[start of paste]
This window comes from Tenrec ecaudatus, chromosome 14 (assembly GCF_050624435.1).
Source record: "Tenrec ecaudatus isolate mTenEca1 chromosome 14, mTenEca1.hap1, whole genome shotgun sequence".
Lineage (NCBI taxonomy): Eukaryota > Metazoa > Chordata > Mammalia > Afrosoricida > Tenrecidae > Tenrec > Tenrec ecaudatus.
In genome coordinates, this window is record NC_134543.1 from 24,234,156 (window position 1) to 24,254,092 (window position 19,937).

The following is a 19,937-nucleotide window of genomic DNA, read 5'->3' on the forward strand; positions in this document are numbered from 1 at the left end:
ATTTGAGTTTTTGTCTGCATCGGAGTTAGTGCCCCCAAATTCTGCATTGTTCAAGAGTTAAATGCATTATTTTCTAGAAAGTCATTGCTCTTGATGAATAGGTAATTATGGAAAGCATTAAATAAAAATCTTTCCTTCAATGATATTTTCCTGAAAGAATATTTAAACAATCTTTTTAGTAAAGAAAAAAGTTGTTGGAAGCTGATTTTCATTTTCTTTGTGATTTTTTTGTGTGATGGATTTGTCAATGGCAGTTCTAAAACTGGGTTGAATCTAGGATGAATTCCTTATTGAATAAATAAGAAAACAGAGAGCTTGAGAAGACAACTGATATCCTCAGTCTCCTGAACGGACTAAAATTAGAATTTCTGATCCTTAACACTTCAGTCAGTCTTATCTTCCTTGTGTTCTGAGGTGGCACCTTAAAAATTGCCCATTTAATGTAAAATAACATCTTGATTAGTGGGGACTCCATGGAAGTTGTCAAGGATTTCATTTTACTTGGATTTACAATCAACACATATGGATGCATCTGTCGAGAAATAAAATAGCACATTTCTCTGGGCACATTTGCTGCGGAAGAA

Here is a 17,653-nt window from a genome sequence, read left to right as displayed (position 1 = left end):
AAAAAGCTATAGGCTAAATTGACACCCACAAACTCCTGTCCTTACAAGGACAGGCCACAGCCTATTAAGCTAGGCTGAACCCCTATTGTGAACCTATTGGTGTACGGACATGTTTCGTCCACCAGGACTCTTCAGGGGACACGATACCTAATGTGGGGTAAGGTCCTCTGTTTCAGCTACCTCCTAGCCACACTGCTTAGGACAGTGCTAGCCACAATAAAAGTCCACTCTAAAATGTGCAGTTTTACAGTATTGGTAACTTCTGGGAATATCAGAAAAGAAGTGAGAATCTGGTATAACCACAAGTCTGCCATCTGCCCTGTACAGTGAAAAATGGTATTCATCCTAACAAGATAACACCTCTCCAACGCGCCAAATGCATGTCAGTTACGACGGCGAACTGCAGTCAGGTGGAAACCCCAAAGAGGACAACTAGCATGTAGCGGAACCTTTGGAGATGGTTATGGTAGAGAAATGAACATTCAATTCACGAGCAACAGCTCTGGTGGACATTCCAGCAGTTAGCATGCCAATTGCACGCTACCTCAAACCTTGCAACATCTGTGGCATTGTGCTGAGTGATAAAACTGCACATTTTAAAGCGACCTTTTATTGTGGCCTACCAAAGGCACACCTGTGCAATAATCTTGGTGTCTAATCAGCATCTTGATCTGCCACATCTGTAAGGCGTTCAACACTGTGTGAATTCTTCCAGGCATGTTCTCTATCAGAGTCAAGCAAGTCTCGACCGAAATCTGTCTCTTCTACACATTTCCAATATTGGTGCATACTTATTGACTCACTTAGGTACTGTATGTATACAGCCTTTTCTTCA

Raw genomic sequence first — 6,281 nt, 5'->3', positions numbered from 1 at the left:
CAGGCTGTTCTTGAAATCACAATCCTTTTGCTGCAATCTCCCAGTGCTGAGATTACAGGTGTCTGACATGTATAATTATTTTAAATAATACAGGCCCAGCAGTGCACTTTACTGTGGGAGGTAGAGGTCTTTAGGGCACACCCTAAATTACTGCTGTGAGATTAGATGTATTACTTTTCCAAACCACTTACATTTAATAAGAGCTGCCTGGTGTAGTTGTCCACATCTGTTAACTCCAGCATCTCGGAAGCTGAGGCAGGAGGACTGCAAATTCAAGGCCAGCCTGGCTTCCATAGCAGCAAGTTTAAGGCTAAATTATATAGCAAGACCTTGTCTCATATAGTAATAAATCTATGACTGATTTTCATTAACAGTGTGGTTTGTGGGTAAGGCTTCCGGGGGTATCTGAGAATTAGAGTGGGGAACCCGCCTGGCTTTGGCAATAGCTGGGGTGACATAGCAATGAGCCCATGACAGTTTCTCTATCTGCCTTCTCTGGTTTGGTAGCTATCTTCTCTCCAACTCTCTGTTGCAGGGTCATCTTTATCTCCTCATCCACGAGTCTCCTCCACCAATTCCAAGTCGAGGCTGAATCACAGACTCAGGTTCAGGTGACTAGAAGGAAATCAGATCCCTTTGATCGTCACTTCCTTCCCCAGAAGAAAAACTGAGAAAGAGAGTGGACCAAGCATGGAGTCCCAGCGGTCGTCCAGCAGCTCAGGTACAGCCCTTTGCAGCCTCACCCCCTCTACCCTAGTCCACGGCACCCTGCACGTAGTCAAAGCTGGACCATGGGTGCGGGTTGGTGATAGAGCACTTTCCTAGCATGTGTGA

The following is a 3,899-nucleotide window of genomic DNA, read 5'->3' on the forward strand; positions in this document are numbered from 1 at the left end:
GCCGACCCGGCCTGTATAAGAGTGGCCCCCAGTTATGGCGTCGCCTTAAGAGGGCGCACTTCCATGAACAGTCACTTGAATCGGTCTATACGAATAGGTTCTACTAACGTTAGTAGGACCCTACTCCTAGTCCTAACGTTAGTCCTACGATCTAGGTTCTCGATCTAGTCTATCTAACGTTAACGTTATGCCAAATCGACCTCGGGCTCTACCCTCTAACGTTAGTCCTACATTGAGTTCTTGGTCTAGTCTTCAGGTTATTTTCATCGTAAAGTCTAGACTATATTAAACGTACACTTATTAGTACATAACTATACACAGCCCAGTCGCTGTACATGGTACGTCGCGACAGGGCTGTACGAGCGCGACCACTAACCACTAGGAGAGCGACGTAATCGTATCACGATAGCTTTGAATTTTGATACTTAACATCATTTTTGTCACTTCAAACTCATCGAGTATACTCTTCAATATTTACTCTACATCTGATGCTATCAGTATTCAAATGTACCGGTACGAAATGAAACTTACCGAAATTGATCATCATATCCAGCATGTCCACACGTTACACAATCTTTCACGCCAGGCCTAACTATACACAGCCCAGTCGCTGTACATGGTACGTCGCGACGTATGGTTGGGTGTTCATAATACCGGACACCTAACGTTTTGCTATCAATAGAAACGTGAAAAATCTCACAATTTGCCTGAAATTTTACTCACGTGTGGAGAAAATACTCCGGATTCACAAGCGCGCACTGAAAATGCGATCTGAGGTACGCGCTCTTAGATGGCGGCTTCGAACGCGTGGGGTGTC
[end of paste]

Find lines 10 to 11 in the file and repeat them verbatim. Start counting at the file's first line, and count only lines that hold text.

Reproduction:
CAGGCTGTTCTTGAAATCACAATCCTTTTGCTGCAATCTCCCAGTGCTGAGATTACAGGTGTCTGACATGTATAATTATTTTAAATAATACAGGCCCAGCAGTGCACTTTACTGTGGGAGGTAGAGGTCTTTAGGGCACACCCTAAATTACTGCTGTGAGATTAGATGTATTACTTTTCCAAACCACTTACATTTAATAAGAGCTGCCTGGTGTAGTTGTCCACATCTGTTAACTCCAGCATCTCGGAAGCTGAGGCAGGAGGACTGCAAATTCAAGGCCAGCCTGGCTTCCATAGCAGCAAGTTTAAGGCTAAATTATATAGCAAGACCTTGTCTCATATAGTAATAAATCTATGACTGATTTTCATTAACAGTGTGGTTTGTGGGTAAGGCTTCCGGGGGTATCTGAGAATTAGAGTGGGGAACCCGCCTGGCTTTGGCAATAGCTGGGGTGACATAGCAATGAGCCCATGACAGTTTCTCTATCTGCCTTCTCTGGTTTGGTAGCTATCTTCTCTCCAACTCTCTGTTGCAGGGTCATCTTTATCTCCTCATCCACGAGTCTCCTCCACCAATTCCAAGTCGAGGCTGAATCACAGACTCAGGTTCAGGTGACTAGAAGGAAATCAGATCCCTTTGATCGTCACTTCCTTCCCCAGAAGAAAAACTGAGAAAGAGAGTGGACCAAGCATGGAGTCCCAGCGGTCGTCCAGCAGCTCAGGTACAGCCCTTTGCAGCCTCACCCCCTCTACCCTAGTCCACGGCACCCTGCACGTAGTCAAAGCTGGACCATGGGTGCGGGTTGGTGATAGAGCACTTTCCTAGCATGTGTGA

The following is a 3,899-nucleotide window of genomic DNA, read 5'->3' on the forward strand; positions in this document are numbered from 1 at the left end: